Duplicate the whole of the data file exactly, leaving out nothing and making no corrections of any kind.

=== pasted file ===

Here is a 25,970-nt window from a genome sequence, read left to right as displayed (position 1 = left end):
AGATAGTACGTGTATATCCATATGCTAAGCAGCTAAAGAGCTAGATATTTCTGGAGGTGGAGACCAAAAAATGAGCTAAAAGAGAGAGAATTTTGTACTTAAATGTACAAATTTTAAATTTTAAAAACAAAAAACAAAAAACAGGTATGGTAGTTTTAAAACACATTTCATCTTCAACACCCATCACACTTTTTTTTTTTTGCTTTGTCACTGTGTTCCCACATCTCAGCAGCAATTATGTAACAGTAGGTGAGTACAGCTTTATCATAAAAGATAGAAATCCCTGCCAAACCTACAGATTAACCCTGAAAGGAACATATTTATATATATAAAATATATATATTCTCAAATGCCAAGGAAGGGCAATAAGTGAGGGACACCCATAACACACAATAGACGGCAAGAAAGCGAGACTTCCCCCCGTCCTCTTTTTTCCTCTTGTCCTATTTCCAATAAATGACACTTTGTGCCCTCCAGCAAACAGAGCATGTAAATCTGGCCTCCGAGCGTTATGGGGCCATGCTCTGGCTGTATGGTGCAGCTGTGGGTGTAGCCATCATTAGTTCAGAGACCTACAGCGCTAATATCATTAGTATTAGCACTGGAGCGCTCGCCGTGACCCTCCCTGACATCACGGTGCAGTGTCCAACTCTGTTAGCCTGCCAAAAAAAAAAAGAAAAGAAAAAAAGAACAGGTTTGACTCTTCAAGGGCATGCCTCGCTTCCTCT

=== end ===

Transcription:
Here is a 25,970-nt window from a genome sequence, read left to right as displayed (position 1 = left end):
AGATAGTACGTGTATATCCATATGCTAAGCAGCTAAAGAGCTAGATATTTCTGGAGGTGGAGACCAAAAAATGAGCTAAAAGAGAGAGAATTTTGTACTTAAATGTACAAATTTTAAATTTTAAAAACAAAAAACAAAAAACAGGTATGGTAGTTTTAAAACACATTTCATCTTCAACACCCATCACACTTTTTTTTTTTTGCTTTGTCACTGTGTTCCCACATCTCAGCAGCAATTATGTAACAGTAGGTGAGTACAGCTTTATCATAAAAGATAGAAATCCCTGCCAAACCTACAGATTAACCCTGAAAGGAACATATTTATATATATAAAATATATATATTCTCAAATGCCAAGGAAGGGCAATAAGTGAGGGACACCCATAACACACAATAGACGGCAAGAAAGCGAGACTTCCCCCCGTCCTCTTTTTTCCTCTTGTCCTATTTCCAATAAATGACACTTTGTGCCCTCCAGCAAACAGAGCATGTAAATCTGGCCTCCGAGCGTTATGGGGCCATGCTCTGGCTGTATGGTGCAGCTGTGGGTGTAGCCATCATTAGTTCAGAGACCTACAGCGCTAATATCATTAGTATTAGCACTGGAGCGCTCGCCGTGACCCTCCCTGACATCACGGTGCAGTGTCCAACTCTGTTAGCCTGCCAAAAAAAAAAAGAAAAGAAAAAAAGAACAGGTTTGACTCTTCAAGGGCATGCCTCGCTTCCTCT